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Until next time…

Signature of Lynn

Thanks for making my day by SHARING!!

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  1. I just love love love this! I like how you resorted to the poles to get it just right. I only crochet but would love to know how to knit!

    1. Hi Lisa…I’m pretty tickled with it myself. I swear, if you can crochet, you can knit. So much of both of these depends on tension and so you probably have that down. I do have to stop and think sometimes when I switch between the two, but I encourage you to give knitting a try.
      Thanks for stopping by!

      Hugs, Lynn

    2. love the blanket – this will be my first chunky project – just need clarification on instructions – do i knit, purl the first row and then remaining rows k1,p1,k1,pl to end next row p1,k1,p1,k1 to end

      1. Hi Ellen, if I understand your question:

        After you cast on, K,P the first row all the way across.

        For the 2nd row and every even row, start the row with a k1p1k1p1, then knit the rest of the way until your last 4 stitches, which you will k1p1k1p1.
        For the 3rd row and every subsequent odd row, start the row with a p1k1p1k1, then purl the rest of the way until your last 4 stitches, which you will p1k1p1k1

        I hope this makes sense and please let me know that if it doesn’t

        Hope your week is off to a great start.!

        Hugs, Lynn

    1. Hi Sue, it really was pretty immediate gratification, which is good every now and again. Thanks for swinging by today! Hope you are enjoying a lovely evening.

      Hugs, Lynn

    1. Hi Mary…my blanket plus your basket equals happiness! Love your basket by the way. You did a great job aging it.

      Hugs and Kisses…Lynn

    1. First of all, congrats on yoru new position Ragan! Well done you! Second, you can do this! I think crochet is harder on your hands…I know what you’re talking about when you say your hands cramp up. Think you might find knitting easier. Give it a whirl!

      Hugs, Lynn

  2. It’s amazing Lynn! Wow, you are amazing! I have never known how to knit, you make it look super easy though! And how genius to use the flagpoles, like who would have thought of knitting with those. You’re super woman! I love the white thick cozy blanket, it’s beautiful!

    1. That white blanket would look great in your Scandinavian home…I tell you what, when you pop over for our craft/Walking Dead party…I’ll send it home with you! Gladly! Thanks for stopping by. Hugs and Kisses…LYnn

  3. Oh my gosh. I love this!!! This blanket looks so amazing and I’m finally bringing back out my knitting bag. This is something that I need to make. Thank you for the lovely tutorial! I’m pinning for later. 🙂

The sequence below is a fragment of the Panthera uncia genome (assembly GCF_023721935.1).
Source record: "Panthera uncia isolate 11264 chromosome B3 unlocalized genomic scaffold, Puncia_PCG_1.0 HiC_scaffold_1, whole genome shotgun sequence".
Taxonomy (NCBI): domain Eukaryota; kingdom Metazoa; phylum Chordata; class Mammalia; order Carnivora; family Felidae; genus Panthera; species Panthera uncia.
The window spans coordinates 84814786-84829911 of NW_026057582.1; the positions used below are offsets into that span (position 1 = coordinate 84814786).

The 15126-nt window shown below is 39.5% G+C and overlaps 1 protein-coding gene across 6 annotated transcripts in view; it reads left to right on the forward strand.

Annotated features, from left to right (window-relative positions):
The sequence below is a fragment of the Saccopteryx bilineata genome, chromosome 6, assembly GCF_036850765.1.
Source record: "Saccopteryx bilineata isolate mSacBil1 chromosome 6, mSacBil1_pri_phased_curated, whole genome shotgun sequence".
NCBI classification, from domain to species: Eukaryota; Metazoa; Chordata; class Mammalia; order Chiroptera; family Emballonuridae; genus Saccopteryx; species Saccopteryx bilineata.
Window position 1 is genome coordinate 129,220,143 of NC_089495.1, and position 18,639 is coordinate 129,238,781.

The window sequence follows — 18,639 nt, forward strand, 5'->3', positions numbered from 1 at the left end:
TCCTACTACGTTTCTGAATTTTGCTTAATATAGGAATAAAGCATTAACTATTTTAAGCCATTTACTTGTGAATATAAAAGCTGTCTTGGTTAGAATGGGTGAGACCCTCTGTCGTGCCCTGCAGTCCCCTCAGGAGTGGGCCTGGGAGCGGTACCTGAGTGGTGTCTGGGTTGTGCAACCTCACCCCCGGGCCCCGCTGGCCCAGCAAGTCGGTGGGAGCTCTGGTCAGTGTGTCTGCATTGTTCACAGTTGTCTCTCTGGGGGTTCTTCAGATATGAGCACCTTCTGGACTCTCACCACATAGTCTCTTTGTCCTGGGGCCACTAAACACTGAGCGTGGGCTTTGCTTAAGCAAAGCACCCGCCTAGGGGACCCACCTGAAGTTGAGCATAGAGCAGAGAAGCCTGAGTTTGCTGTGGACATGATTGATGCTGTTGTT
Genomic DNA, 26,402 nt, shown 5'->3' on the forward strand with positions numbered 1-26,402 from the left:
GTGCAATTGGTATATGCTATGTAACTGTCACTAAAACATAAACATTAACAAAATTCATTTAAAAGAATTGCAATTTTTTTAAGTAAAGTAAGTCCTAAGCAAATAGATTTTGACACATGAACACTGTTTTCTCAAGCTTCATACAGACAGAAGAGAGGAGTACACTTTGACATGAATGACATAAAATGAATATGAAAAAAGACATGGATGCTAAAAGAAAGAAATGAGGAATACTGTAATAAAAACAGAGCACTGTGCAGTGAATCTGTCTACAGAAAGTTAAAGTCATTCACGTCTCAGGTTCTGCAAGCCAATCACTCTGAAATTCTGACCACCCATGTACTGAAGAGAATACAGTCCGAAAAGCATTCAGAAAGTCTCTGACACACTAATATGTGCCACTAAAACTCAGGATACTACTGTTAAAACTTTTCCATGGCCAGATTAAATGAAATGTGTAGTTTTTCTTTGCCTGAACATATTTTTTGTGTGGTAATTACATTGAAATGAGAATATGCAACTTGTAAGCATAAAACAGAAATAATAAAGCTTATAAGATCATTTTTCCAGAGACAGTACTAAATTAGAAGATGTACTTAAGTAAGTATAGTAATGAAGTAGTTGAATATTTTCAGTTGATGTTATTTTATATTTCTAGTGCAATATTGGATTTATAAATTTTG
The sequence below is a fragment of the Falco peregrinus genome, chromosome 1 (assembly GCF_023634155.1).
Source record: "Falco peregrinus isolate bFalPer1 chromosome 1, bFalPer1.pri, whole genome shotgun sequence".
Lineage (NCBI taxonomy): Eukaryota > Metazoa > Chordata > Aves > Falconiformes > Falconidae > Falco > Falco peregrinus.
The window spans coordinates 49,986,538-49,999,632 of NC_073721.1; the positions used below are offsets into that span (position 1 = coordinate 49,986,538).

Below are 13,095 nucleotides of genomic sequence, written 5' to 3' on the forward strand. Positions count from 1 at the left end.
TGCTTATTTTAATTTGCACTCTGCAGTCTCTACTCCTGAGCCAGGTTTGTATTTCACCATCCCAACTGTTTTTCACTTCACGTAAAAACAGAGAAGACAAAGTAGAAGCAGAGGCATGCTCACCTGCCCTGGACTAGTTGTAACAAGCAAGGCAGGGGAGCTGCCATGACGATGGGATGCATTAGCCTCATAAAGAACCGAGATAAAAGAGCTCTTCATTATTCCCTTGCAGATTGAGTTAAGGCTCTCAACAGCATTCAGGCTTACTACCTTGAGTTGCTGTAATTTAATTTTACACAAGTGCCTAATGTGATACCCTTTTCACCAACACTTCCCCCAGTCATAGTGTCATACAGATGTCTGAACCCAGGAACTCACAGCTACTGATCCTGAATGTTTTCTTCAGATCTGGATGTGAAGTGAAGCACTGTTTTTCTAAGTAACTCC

1. I have knit just about everything, but I’ve never tackled socks! Need to put that on my to do list. Are they for you or are they gifts?

    1. Hi Mary Beth, thanks so much for stopping by. I encourage you to try knitting. This is a quick project…immediate gratification which is big for me!

      Wishing you a happy weekend!


  4. How did you point the ends of the flag poles to point them for knitting. I love this blanket and want to make one. You did a great job.

    1. Hi Patsy, I think you’re asking how I put my right hand needle in the loop on my left hand needle since the rods don’t have a pointy end? Is that right? If so, it really wasn’t hard. I definitely kept my tension loose, so it was really quite easy to get the right hand pole in the loop. The second video shows how I did it. I hope this helps. If not, write back.

      Hugs, Lynn

  5. There is nothing quite like cozying up under a nice warm blanket when it’s snowing outside! I have no idea how to knit, but it’s something that I’ve always wanted to learn to do.

    1. Hi Jessica, I’d imagine that with 3 wee ones at home you’re going to have to wait to learn that skill for a later date. But it’s a fun hobby, so put it on your bucket list!
      Hoping you are enjoying your weekend.
      Hugs and Kisses, Lynn

    1. Carol, as crafty as you are it would take you no time to learn and I’m sure you’d enjoy it as well. Thanks for your sweet words on my blanket. It was fun to make.

      Wishing you a happy weekend, Lynn

  6. Lynn, I am so in love with this! I have been wanting to make one but the cost of the yarn plus the large needles put me off, now that I can use something I own already for the needles I am so doing this! Thanks for the tutorial, pinning this! I love it. Thanks so much for sharing!!

    1. You are so welcome Nikki…it was a really fun and quick project. Yarn can really add up though…you surely don’t knit to save money…I learned that a long time ago. I usually try to find my yarn on sale. And for these needles, yup, most likely you can find something around the house.

      Wishing you a happy Sunday, Lynn

    1. Thanks sweet Lindsay…I’m really quite pleased with how it turned out. I never quite know what a project will look like in the end, so it’s always a good thing when it turns out close to what I had in mind. Wishing you a happy Sunday snuggling with your pups.


  7. I have a question about your first row–you are using a rib stitch but say to end in a knit stitch. You used an even number of stitches to cast on, so if you were following the pattern to the end, it would be a purl–are you saying your last two stitches in that row are knit stitches? Just trying to clarify. 🙂 I’m assuming you are ending each row with a knit stitch to avoid having a throw that rolls up into a sausage …

    1. Kris…thanks so much for catching that. I’ve made the correction on the post. Looks like I got ahead of myself in making sure that each subsequent row started and ended with a knit for the reason you suggested. Thanks again…happy knitting.

      Hugs, Lynn

  8. Thanks for your prompt reply! I started knitting a throw last fall but discovered that I really don’t like knitting long-term projects–I may frog it and do this instead!

  9. Oh my goodness Lynn, that blanket makes me just want to snuggle in it with a good book by the fireplace! I so wish I could knit (many have tried teaching me) so I too could have one of these. My daughter knits, perhaps I can hint and persuade her to make one for me. Pinning to share your pretty blanket!